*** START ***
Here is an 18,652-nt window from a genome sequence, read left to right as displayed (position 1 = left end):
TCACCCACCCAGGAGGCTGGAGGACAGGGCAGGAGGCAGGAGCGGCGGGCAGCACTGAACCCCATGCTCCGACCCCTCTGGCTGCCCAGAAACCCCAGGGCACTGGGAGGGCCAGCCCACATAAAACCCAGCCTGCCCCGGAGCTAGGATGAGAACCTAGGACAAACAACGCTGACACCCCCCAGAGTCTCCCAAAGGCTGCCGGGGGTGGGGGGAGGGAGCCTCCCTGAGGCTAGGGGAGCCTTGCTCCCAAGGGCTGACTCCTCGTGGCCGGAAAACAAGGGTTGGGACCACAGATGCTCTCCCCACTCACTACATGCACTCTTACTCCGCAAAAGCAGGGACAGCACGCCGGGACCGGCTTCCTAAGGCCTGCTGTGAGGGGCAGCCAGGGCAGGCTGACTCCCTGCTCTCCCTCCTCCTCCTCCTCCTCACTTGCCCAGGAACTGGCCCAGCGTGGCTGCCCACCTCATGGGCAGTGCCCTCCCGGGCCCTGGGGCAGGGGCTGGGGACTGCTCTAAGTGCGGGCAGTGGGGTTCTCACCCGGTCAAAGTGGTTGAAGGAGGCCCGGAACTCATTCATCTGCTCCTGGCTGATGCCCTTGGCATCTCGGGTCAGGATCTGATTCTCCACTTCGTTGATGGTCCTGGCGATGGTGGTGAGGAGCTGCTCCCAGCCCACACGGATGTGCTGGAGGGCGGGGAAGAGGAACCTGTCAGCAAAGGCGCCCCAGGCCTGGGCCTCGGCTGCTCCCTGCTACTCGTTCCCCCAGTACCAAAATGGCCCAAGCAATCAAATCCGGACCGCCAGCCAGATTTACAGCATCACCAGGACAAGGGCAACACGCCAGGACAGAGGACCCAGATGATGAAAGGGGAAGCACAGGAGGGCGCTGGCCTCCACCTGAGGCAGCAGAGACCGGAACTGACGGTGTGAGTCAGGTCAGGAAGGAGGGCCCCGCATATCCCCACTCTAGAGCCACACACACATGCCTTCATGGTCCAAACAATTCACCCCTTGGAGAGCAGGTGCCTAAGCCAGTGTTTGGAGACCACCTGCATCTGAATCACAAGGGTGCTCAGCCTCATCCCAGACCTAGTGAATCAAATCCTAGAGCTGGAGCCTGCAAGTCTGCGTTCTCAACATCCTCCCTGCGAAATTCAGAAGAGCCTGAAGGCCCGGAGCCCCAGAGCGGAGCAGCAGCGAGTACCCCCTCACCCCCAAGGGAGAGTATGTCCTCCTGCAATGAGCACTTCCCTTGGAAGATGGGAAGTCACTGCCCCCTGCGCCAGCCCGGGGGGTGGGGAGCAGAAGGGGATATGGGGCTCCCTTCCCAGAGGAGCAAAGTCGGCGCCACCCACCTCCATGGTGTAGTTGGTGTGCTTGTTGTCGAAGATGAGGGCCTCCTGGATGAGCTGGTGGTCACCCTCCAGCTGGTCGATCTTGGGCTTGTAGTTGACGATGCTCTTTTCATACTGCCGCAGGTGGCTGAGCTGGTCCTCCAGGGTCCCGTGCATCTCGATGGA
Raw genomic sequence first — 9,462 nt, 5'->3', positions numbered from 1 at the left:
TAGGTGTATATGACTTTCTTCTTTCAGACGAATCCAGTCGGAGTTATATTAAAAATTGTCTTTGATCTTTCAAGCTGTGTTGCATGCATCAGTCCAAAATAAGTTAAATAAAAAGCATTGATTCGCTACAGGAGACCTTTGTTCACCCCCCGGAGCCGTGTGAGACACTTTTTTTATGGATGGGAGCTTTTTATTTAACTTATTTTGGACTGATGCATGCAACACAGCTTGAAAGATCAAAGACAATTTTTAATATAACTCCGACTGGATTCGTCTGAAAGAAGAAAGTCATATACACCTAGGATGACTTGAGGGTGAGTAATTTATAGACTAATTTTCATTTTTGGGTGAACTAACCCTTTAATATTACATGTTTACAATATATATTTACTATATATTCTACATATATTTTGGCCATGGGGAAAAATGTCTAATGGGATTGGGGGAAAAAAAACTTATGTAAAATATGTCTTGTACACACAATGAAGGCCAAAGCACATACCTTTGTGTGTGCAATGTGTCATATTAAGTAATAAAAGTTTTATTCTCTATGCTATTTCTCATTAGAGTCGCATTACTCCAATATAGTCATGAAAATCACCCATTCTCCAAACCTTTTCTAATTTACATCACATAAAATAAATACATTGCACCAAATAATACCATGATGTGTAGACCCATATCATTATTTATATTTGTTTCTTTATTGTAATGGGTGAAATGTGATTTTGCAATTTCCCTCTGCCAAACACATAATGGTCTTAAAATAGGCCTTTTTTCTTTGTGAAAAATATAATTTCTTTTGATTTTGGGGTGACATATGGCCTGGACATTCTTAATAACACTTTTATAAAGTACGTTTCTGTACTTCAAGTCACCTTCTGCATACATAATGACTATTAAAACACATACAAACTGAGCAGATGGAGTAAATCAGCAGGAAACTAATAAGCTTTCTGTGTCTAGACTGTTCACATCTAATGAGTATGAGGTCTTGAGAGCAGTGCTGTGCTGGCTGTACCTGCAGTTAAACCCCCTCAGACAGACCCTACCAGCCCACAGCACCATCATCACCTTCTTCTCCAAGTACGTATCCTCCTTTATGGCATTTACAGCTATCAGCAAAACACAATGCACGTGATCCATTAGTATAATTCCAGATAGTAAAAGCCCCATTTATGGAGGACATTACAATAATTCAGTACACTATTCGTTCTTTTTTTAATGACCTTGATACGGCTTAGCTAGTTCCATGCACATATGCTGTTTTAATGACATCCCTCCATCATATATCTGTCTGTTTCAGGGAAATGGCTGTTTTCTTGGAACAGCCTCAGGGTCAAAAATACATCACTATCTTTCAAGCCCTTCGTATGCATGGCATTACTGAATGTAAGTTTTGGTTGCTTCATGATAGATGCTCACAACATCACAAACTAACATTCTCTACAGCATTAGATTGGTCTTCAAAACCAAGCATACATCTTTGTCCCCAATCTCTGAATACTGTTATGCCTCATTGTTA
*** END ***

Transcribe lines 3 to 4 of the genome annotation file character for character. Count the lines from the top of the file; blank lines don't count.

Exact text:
Raw genomic sequence first — 9,462 nt, 5'->3', positions numbered from 1 at the left:
TAGGTGTATATGACTTTCTTCTTTCAGACGAATCCAGTCGGAGTTATATTAAAAATTGTCTTTGATCTTTCAAGCTGTGTTGCATGCATCAGTCCAAAATAAGTTAAATAAAAAGCATTGATTCGCTACAGGAGACCTTTGTTCACCCCCCGGAGCCGTGTGAGACACTTTTTTTATGGATGGGAGCTTTTTATTTAACTTATTTTGGACTGATGCATGCAACACAGCTTGAAAGATCAAAGACAATTTTTAATATAACTCCGACTGGATTCGTCTGAAAGAAGAAAGTCATATACACCTAGGATGACTTGAGGGTGAGTAATTTATAGACTAATTTTCATTTTTGGGTGAACTAACCCTTTAATATTACATGTTTACAATATATATTTACTATATATTCTACATATATTTTGGCCATGGGGAAAAATGTCTAATGGGATTGGGGGAAAAAAAACTTATGTAAAATATGTCTTGTACACACAATGAAGGCCAAAGCACATACCTTTGTGTGTGCAATGTGTCATATTAAGTAATAAAAGTTTTATTCTCTATGCTATTTCTCATTAGAGTCGCATTACTCCAATATAGTCATGAAAATCACCCATTCTCCAAACCTTTTCTAATTTACATCACATAAAATAAATACATTGCACCAAATAATACCATGATGTGTAGACCCATATCATTATTTATATTTGTTTCTTTATTGTAATGGGTGAAATGTGATTTTGCAATTTCCCTCTGCCAAACACATAATGGTCTTAAAATAGGCCTTTTTTCTTTGTGAAAAATATAATTTCTTTTGATTTTGGGGTGACATATGGCCTGGACATTCTTAATAACACTTTTATAAAGTACGTTTCTGTACTTCAAGTCACCTTCTGCATACATAATGACTATTAAAACACATACAAACTGAGCAGATGGAGTAAATCAGCAGGAAACTAATAAGCTTTCTGTGTCTAGACTGTTCACATCTAATGAGTATGAGGTCTTGAGAGCAGTGCTGTGCTGGCTGTACCTGCAGTTAAACCCCCTCAGACAGACCCTACCAGCCCACAGCACCATCATCACCTTCTTCTCCAAGTACGTATCCTCCTTTATGGCATTTACAGCTATCAGCAAAACACAATGCACGTGATCCATTAGTATAATTCCAGATAGTAAAAGCCCCATTTATGGAGGACATTACAATAATTCAGTACACTATTCGTTCTTTTTTTAATGACCTTGATACGGCTTAGCTAGTTCCATGCACATATGCTGTTTTAATGACATCCCTCCATCATATATCTGTCTGTTTCAGGGAAATGGCTGTTTTCTTGGAACAGCCTCAGGGTCAAAAATACATCACTATCTTTCAAGCCCTTCGTATGCATGGCATTACTGAATGTAAGTTTTGGTTGCTTCATGATAGATGCTCACAACATCACAAACTAACATTCTCTACAGCATTAGATTGGTCTTCAAAACCAAGCATACATCTTTGTCCCCAATCTCTGAATACTGTTATGCCTCATTGTTA